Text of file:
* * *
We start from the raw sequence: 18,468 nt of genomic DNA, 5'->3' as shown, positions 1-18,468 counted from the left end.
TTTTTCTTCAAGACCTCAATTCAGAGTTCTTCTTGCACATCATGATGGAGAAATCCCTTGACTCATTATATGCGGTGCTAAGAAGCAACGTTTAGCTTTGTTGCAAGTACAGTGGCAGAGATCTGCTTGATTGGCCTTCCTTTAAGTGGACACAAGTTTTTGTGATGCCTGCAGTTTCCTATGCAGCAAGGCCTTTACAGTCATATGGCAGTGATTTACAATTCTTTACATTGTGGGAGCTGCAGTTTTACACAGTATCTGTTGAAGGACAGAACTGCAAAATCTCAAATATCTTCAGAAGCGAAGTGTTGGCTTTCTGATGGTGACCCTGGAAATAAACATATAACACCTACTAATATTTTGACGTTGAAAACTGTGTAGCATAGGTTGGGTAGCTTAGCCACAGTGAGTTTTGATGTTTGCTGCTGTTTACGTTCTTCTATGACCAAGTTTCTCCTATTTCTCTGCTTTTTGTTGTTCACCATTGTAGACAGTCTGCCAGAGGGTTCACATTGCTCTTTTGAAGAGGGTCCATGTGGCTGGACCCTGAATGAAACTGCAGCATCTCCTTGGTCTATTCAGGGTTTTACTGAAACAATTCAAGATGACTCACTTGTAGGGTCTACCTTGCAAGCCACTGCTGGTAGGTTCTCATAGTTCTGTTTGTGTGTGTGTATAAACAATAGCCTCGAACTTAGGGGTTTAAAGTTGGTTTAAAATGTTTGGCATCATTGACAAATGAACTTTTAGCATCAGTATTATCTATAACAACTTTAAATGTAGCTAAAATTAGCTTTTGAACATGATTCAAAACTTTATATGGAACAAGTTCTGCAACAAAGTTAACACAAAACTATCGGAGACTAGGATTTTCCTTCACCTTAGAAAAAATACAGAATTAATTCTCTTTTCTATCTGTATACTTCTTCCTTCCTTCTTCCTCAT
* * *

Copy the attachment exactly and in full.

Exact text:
We start from the raw sequence: 18,468 nt of genomic DNA, 5'->3' as shown, positions 1-18,468 counted from the left end.
TTTTTCTTCAAGACCTCAATTCAGAGTTCTTCTTGCACATCATGATGGAGAAATCCCTTGACTCATTATATGCGGTGCTAAGAAGCAACGTTTAGCTTTGTTGCAAGTACAGTGGCAGAGATCTGCTTGATTGGCCTTCCTTTAAGTGGACACAAGTTTTTGTGATGCCTGCAGTTTCCTATGCAGCAAGGCCTTTACAGTCATATGGCAGTGATTTACAATTCTTTACATTGTGGGAGCTGCAGTTTTACACAGTATCTGTTGAAGGACAGAACTGCAAAATCTCAAATATCTTCAGAAGCGAAGTGTTGGCTTTCTGATGGTGACCCTGGAAATAAACATATAACACCTACTAATATTTTGACGTTGAAAACTGTGTAGCATAGGTTGGGTAGCTTAGCCACAGTGAGTTTTGATGTTTGCTGCTGTTTACGTTCTTCTATGACCAAGTTTCTCCTATTTCTCTGCTTTTTGTTGTTCACCATTGTAGACAGTCTGCCAGAGGGTTCACATTGCTCTTTTGAAGAGGGTCCATGTGGCTGGACCCTGAATGAAACTGCAGCATCTCCTTGGTCTATTCAGGGTTTTACTGAAACAATTCAAGATGACTCACTTGTAGGGTCTACCTTGCAAGCCACTGCTGGTAGGTTCTCATAGTTCTGTTTGTGTGTGTGTATAAACAATAGCCTCGAACTTAGGGGTTTAAAGTTGGTTTAAAATGTTTGGCATCATTGACAAATGAACTTTTAGCATCAGTATTATCTATAACAACTTTAAATGTAGCTAAAATTAGCTTTTGAACATGATTCAAAACTTTATATGGAACAAGTTCTGCAACAAAGTTAACACAAAACTATCGGAGACTAGGATTTTCCTTCACCTTAGAAAAAATACAGAATTAATTCTCTTTTCTATCTGTATACTTCTTCCTTCCTTCTTCCTCAT